So now my book’s also going to be published in Germany and Brazil, I wonder what else will need changing when the language/culture is TOTALLY different, and how much gets altered or lost in translation... 

And it’s also got me thinking.

If English-language fiction is translated and published all over the world, how come we don't have more international translated teen fiction over here? I'm struggling to think of many - Stieg Larsson, Cornelia Funke, and a few others I've probably missed, but why aren't there more? Why don't we have many novels from Brazil, Spain, France, India, China, Japan?

Do they not exist? Or is it that they just don't sell? Do English-speaking teens just find it easier to identify with characters in the culture they're familiar with? If so, why are dystopian and fantasy books so popular at the moment?

Teens love to travel - Gap years are becoming more and more popular, precisely because there is a hunger to see the world, to experience other cultures - why don't we offer a glimpse of this in teen fiction?

Isn't YA fiction about broadening our horizons, after all...?

What do you think? Why do you
 think our YA literature is so dominated by English-language authors, and do you think this should change? Would you like to read more foreign fiction?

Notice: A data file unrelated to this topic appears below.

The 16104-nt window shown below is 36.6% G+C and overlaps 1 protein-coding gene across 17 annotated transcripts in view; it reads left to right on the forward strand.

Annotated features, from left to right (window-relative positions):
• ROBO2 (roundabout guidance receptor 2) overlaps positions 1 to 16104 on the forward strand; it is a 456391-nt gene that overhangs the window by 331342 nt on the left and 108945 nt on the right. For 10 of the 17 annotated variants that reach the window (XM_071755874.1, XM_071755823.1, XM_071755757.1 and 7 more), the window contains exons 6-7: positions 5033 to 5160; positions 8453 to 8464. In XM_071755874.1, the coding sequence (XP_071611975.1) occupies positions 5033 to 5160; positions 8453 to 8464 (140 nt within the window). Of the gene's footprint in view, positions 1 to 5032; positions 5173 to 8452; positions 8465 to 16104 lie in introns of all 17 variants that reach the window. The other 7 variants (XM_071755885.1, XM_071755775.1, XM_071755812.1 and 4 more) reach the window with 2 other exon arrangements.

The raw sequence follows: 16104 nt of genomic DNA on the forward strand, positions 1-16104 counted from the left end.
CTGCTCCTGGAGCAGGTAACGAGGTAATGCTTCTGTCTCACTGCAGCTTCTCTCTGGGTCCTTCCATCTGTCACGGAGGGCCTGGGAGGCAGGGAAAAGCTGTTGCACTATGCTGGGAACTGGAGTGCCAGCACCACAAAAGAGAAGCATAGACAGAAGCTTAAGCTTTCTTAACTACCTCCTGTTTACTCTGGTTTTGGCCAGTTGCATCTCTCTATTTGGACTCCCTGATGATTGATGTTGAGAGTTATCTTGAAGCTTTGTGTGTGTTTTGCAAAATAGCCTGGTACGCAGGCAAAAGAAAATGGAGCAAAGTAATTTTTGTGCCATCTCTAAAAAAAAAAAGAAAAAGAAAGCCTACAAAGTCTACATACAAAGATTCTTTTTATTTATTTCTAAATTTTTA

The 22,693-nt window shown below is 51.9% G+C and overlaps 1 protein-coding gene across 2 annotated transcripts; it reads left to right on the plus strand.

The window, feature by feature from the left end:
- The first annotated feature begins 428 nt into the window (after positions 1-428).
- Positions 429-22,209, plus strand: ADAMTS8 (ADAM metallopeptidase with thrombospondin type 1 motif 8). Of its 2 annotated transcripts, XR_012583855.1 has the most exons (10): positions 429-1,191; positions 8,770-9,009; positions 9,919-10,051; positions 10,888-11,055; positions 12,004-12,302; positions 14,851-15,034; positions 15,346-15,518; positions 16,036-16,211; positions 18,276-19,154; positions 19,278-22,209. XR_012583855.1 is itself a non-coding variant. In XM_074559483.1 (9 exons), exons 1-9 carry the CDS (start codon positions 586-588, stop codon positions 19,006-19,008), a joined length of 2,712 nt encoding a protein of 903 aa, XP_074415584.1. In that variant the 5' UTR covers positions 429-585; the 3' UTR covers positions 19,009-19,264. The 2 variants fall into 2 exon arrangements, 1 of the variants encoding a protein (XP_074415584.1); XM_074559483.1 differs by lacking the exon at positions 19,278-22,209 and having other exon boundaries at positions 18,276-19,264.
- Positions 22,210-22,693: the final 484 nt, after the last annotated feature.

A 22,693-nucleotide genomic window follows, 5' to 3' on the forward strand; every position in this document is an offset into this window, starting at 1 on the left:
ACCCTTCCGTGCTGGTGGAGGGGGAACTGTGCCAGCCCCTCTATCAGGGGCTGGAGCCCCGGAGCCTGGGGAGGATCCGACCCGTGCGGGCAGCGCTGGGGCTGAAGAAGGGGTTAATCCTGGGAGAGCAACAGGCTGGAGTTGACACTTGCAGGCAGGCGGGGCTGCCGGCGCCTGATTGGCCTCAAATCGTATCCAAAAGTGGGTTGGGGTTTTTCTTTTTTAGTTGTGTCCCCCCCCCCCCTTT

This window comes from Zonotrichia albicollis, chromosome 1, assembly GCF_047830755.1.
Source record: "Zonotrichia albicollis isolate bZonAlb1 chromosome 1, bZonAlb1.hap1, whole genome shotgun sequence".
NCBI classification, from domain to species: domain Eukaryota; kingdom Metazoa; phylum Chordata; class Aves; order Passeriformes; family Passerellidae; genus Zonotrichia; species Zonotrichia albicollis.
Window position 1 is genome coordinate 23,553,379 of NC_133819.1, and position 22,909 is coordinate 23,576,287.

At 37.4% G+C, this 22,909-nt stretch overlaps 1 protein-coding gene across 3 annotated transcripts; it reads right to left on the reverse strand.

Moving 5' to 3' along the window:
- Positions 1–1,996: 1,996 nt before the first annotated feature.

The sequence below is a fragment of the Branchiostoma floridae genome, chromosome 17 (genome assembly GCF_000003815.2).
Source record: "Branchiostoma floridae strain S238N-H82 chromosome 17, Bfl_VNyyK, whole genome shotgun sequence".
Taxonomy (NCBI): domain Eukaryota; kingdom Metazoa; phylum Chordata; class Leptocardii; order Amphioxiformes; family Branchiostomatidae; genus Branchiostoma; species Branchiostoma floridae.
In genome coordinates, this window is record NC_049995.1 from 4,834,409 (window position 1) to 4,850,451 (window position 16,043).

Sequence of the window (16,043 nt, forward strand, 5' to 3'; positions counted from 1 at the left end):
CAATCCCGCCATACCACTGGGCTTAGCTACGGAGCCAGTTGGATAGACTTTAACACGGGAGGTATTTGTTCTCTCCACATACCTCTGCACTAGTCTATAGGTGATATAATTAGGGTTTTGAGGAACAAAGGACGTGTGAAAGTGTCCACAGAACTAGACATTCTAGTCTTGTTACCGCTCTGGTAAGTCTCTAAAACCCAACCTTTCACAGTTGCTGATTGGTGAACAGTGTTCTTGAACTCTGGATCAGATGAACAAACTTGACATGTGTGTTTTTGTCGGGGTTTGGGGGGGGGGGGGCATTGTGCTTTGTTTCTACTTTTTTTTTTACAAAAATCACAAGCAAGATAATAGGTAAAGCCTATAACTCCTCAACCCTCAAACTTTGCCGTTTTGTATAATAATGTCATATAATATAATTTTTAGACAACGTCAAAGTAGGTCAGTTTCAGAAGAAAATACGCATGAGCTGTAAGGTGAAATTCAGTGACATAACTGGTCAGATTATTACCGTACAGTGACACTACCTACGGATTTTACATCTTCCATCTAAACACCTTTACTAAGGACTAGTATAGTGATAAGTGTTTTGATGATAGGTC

Or do you prefer the more familiar characters and locations?

And Authors, have you had to change/edit your books much for foreign editions…?

UK Cover
US Cover
Someone Else's Life will be published by Simon & Schuster in the UK and Delacorte Press in the US in February 2012


  1. From a statistical point of view, I'd love to know how many native teen lit authors there actually are in countries such as Brazil.

  2. I've actually been contacted by a Brazilian author, the first I'd heard of, though that doesn't mean that they aren't many more we just don't hear about. I wonder what percentage of the Brazilian/foreign lit market is written by native authors, and how much is translated from English.